We started the harvest at the end of August with the Merlot and finished in mid-October with the Sangiovese in Poppi. Harvest conditions were excellent, and the grapes perfectly mature and very healthy. Working under such circumstances was a pleasure. We were able to harvest each vineyard at an optimal time, with wines which were compelling with their excellent balance of colour, acidity, tannins and alcohol.

The 2007 wine year

The winter was very mild, with temperatures which were above average, leading to early budding. The drought in the winter months was offset by occasional rain showers in July and August. In August, as well as in September, the temperature differences between day and night were very high, a circumstance which favoured the formation of rich aromas in the grapes. In Maremma, the harvest began on 24 August with the Merlot, in the Chianti Classico area also with the Merlot on 31 August – about one week earlier than usual. In early October, we concluded the harvest with the Sangiovese.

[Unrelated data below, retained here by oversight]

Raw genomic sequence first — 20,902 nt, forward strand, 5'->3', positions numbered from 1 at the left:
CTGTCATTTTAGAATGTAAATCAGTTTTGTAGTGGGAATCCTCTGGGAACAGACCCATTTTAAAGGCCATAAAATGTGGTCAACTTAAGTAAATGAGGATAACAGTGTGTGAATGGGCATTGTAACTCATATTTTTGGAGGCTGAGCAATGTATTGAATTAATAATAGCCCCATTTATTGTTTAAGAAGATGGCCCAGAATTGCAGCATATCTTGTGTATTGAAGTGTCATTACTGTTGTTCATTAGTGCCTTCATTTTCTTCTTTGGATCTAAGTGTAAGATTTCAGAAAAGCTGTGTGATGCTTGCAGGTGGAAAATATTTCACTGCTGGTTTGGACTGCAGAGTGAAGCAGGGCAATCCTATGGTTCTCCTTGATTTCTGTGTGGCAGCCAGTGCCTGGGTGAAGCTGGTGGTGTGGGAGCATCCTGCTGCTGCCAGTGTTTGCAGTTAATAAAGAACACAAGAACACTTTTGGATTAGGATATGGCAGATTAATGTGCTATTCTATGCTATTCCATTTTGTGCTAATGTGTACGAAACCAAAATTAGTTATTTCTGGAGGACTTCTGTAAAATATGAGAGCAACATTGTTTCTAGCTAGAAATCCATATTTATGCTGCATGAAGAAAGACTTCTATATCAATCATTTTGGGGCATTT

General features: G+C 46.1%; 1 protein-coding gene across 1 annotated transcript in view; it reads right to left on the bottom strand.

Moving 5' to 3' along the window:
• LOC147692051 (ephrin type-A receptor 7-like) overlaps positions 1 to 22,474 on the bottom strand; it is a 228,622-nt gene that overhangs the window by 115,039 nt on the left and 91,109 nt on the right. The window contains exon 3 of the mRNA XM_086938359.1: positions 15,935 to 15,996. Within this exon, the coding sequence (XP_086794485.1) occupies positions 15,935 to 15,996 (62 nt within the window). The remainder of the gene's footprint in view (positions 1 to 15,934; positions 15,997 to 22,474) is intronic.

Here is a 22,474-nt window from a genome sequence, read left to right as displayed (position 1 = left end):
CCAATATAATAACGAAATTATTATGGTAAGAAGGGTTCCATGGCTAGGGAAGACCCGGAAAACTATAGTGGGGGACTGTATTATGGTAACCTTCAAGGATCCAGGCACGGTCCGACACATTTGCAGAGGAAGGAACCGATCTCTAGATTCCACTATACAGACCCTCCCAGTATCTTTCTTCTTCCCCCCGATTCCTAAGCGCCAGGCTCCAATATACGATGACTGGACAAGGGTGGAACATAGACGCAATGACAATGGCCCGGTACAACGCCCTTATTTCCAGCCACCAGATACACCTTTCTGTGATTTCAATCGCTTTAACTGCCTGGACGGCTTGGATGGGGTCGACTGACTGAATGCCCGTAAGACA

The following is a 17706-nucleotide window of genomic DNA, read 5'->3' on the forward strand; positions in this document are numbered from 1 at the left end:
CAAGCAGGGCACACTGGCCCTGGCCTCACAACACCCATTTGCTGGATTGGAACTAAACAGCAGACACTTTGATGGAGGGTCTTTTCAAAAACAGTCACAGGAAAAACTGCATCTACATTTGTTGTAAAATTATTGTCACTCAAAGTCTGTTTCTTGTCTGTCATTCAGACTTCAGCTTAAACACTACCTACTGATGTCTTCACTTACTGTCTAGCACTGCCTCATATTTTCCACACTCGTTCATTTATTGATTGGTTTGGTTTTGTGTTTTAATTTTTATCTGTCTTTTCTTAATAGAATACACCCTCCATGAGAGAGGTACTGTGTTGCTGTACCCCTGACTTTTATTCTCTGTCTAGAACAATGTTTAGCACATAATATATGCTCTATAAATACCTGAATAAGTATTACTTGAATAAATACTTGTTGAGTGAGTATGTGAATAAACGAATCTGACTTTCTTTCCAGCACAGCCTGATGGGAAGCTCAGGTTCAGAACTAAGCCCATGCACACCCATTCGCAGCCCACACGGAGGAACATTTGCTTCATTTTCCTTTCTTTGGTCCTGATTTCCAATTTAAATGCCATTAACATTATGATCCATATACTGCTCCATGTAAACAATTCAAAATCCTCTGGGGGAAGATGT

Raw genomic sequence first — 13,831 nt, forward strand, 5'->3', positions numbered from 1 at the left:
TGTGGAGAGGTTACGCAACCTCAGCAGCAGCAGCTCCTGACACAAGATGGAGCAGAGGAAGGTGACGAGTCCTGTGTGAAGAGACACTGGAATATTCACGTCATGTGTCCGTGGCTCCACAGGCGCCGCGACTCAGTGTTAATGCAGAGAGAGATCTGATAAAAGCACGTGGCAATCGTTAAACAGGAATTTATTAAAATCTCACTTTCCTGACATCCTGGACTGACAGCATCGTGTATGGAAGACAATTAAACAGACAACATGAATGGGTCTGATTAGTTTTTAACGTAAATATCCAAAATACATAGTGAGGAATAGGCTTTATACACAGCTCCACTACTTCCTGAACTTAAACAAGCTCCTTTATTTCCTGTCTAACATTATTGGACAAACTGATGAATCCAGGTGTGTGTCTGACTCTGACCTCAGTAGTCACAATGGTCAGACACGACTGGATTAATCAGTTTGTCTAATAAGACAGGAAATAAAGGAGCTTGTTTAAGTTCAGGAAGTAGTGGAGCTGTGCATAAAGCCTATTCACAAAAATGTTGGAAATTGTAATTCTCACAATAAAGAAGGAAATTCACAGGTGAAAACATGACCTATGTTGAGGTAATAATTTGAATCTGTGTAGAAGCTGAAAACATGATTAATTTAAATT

The grapes were all very healthy and had matured well. Sugar content and acidity are sufficient and balanced, while the polyphenol content is exceptionally high. The wines are very rich in colour, with soft tannins and a large structure.

The 2006 wine year

The winter was rather cool and, for a long time, temperatures ranged around freezing. The spring began with very cool temperatures, which led to a delayed start of vegetation. This has the advantage, particularly in the Chianti Classico region, that the risk of frost damage in spring is significantly reduced.